The following short article names a partial list of the products sold nationwide during the 1930s by Keystone Laboratories. Keystone, The Reliable Company, based in Memphis, Tennessee, was one of the largest mail order suppliers of hoodoo and conjure good, as well as cosmetics for the African American market, during the 1930s. See also the similar article about D. Alexander of Brooklyn, N.Y. from the New York Times, dated 1925 and the similar article about Rev. Charles P. Colbert of Detroit, Michigan, from Time Magazine, dated 1939 .
Because this unknown author used terms unfamiliar to modern readers and employed spellings not commonly found in the literature of hoodoo, a few explanatory notes have been added [in brackets].
TRADE: Not Irresistible
Monday, Apr. 17, 1939
Federal Trade Commission's stipulation-of-the-week: "Keystone Laboratories, Inc., 491 South Third St., Memphis, trading as Memphis Mail Order House, Curio Products Company and White Line, will discontinue representing that Poreen Ointment, La Jac Lovin' Pink Cream for Dark Skins or La Jac Orange Beauty Glow Cream are skin foods or skin whiteners; that other of its products eliminate wrinkles; that La Jac Brite Skin Bleach will overnight, or in any stated time, make the skin five shades lighter or that Lucky Mojo, Good Luck Incense, Hindoo Mystic Love Perfume, Holy Oil with Live Loadstone or High John the Conqueror Root and other similar products bring good luck, love, romance, power, life, inspiration, easy money or irresistibility."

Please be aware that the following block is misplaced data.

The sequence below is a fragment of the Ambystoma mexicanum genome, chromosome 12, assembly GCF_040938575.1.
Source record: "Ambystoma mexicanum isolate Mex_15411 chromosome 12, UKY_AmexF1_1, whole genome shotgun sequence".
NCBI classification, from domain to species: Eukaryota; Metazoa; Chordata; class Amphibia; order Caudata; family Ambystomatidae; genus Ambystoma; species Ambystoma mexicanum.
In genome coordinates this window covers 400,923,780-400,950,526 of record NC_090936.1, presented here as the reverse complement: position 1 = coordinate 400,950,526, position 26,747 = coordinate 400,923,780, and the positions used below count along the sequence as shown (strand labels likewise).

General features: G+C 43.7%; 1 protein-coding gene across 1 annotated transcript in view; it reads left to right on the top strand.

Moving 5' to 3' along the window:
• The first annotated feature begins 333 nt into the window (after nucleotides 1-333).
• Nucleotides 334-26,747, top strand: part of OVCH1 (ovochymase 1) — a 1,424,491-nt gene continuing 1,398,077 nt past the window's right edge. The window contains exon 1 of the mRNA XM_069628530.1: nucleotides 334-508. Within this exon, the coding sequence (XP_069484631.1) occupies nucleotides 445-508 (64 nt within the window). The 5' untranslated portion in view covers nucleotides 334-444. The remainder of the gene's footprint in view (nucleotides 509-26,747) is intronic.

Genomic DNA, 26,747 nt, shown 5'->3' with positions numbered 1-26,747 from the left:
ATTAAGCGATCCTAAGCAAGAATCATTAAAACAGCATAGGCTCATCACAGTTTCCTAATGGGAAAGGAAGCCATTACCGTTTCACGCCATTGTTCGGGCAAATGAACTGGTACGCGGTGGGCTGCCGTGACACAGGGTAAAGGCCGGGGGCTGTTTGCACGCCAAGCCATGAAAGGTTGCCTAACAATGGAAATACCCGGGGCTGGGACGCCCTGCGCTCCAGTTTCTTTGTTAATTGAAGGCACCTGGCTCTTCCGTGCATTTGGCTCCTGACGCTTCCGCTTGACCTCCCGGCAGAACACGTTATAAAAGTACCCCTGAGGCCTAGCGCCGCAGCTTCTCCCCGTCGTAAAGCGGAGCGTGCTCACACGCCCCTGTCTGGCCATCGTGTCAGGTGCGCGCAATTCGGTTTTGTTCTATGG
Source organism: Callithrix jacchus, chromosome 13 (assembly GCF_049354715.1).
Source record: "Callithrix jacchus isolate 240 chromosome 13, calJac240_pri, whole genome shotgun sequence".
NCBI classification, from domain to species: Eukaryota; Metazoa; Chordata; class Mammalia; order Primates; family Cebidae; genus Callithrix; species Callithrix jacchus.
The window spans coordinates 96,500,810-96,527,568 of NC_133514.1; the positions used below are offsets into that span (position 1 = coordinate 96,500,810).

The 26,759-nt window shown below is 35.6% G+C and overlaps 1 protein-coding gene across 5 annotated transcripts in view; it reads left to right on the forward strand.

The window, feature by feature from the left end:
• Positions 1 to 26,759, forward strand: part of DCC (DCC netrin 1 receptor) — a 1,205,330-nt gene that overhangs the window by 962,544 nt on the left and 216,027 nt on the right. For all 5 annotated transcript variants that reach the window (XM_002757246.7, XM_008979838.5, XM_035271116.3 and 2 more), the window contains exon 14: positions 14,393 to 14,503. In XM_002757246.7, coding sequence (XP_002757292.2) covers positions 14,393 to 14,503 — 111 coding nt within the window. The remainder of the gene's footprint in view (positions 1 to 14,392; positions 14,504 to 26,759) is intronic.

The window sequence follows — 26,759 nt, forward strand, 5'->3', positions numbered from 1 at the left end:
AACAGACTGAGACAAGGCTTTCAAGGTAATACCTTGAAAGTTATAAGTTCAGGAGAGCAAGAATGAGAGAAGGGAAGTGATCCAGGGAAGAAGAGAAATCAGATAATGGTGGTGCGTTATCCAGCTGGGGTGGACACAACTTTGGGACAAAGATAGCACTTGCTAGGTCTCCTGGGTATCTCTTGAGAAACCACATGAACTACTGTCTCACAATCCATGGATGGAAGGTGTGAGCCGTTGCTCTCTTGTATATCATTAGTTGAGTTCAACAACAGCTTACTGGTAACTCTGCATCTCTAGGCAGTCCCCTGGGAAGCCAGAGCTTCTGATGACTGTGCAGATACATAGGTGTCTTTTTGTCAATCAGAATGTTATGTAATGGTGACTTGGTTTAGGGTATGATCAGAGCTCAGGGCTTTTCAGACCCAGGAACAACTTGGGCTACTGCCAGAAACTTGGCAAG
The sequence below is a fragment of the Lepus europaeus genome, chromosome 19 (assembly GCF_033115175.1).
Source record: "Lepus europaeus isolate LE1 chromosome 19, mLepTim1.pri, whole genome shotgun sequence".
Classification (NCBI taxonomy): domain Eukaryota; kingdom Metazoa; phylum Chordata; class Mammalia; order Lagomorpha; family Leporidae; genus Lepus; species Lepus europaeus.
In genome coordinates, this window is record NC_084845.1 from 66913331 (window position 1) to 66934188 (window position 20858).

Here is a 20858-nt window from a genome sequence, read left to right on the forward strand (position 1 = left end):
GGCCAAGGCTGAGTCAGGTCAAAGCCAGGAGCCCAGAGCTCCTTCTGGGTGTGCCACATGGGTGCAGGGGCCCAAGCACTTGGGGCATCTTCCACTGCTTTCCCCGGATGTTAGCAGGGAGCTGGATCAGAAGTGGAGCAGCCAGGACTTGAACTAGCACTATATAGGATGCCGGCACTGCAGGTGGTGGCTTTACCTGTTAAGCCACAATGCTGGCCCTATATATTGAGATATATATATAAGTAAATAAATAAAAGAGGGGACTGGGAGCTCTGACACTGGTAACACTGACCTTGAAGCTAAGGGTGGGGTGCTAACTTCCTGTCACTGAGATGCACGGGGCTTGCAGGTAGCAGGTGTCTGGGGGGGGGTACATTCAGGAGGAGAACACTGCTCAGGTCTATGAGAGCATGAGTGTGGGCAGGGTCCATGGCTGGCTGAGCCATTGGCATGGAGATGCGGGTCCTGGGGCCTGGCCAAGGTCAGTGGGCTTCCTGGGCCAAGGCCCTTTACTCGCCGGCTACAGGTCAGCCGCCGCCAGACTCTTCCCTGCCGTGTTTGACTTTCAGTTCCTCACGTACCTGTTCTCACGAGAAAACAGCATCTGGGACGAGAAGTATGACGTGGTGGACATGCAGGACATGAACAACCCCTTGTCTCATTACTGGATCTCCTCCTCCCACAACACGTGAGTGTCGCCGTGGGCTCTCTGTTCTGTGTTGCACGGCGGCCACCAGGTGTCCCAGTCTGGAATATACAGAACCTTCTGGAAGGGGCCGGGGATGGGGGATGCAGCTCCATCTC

[According to Carolyn Morrow Long, in "Spiritual Merchants: Religion, Magic, and Commerce" (University of Tennessee Press, 2001), "The Keystone Chemical Company, later called Keystone Laboratories, was established in 1925 by Joseph Menke and Morris Shapiro ... [and] ... combined the sale of ethnic [i.e. African American] cosmetics with spiritual products.... Product development and marketing strategy were shared by Menke; his wife, Hilda; Morris Shapiro; and two vice presidents, Lista Wayman and Connie Clark. The products were formulated by a staff of chemists, one of whom, Jackson Green, was African American." (The prinicpals in the company were Jewish American.)].
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